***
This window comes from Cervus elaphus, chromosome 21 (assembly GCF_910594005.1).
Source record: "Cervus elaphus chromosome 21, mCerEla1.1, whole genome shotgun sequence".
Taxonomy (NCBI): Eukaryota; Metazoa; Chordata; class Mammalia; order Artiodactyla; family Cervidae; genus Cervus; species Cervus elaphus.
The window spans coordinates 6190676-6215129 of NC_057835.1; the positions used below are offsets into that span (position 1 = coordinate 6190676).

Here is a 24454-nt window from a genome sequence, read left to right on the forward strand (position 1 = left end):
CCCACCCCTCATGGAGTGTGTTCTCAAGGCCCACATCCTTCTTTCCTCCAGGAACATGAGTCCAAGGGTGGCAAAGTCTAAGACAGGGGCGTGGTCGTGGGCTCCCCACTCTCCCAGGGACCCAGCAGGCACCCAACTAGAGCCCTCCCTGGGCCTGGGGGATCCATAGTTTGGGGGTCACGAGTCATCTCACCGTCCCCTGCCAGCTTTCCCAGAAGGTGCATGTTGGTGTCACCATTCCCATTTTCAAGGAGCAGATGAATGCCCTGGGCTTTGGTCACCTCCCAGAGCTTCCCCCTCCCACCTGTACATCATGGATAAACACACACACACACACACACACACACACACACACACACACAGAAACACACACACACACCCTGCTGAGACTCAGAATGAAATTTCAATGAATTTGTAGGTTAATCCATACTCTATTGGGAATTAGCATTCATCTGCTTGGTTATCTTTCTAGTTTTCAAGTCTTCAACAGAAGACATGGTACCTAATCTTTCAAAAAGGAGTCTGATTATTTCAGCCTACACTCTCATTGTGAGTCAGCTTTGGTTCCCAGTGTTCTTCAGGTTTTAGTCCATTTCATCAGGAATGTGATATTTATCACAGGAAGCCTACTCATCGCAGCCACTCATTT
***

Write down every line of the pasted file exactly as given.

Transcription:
This window comes from Cervus elaphus, chromosome 21 (assembly GCF_910594005.1).
Source record: "Cervus elaphus chromosome 21, mCerEla1.1, whole genome shotgun sequence".
Taxonomy (NCBI): Eukaryota; Metazoa; Chordata; class Mammalia; order Artiodactyla; family Cervidae; genus Cervus; species Cervus elaphus.
The window spans coordinates 6190676-6215129 of NC_057835.1; the positions used below are offsets into that span (position 1 = coordinate 6190676).

Here is a 24454-nt window from a genome sequence, read left to right on the forward strand (position 1 = left end):
CCCACCCCTCATGGAGTGTGTTCTCAAGGCCCACATCCTTCTTTCCTCCAGGAACATGAGTCCAAGGGTGGCAAAGTCTAAGACAGGGGCGTGGTCGTGGGCTCCCCACTCTCCCAGGGACCCAGCAGGCACCCAACTAGAGCCCTCCCTGGGCCTGGGGGATCCATAGTTTGGGGGTCACGAGTCATCTCACCGTCCCCTGCCAGCTTTCCCAGAAGGTGCATGTTGGTGTCACCATTCCCATTTTCAAGGAGCAGATGAATGCCCTGGGCTTTGGTCACCTCCCAGAGCTTCCCCCTCCCACCTGTACATCATGGATAAACACACACACACACACACACACACACACACACACACACACAGAAACACACACACACACCCTGCTGAGACTCAGAATGAAATTTCAATGAATTTGTAGGTTAATCCATACTCTATTGGGAATTAGCATTCATCTGCTTGGTTATCTTTCTAGTTTTCAAGTCTTCAACAGAAGACATGGTACCTAATCTTTCAAAAAGGAGTCTGATTATTTCAGCCTACACTCTCATTGTGAGTCAGCTTTGGTTCCCAGTGTTCTTCAGGTTTTAGTCCATTTCATCAGGAATGTGATATTTATCACAGGAAGCCTACTCATCGCAGCCACTCATTT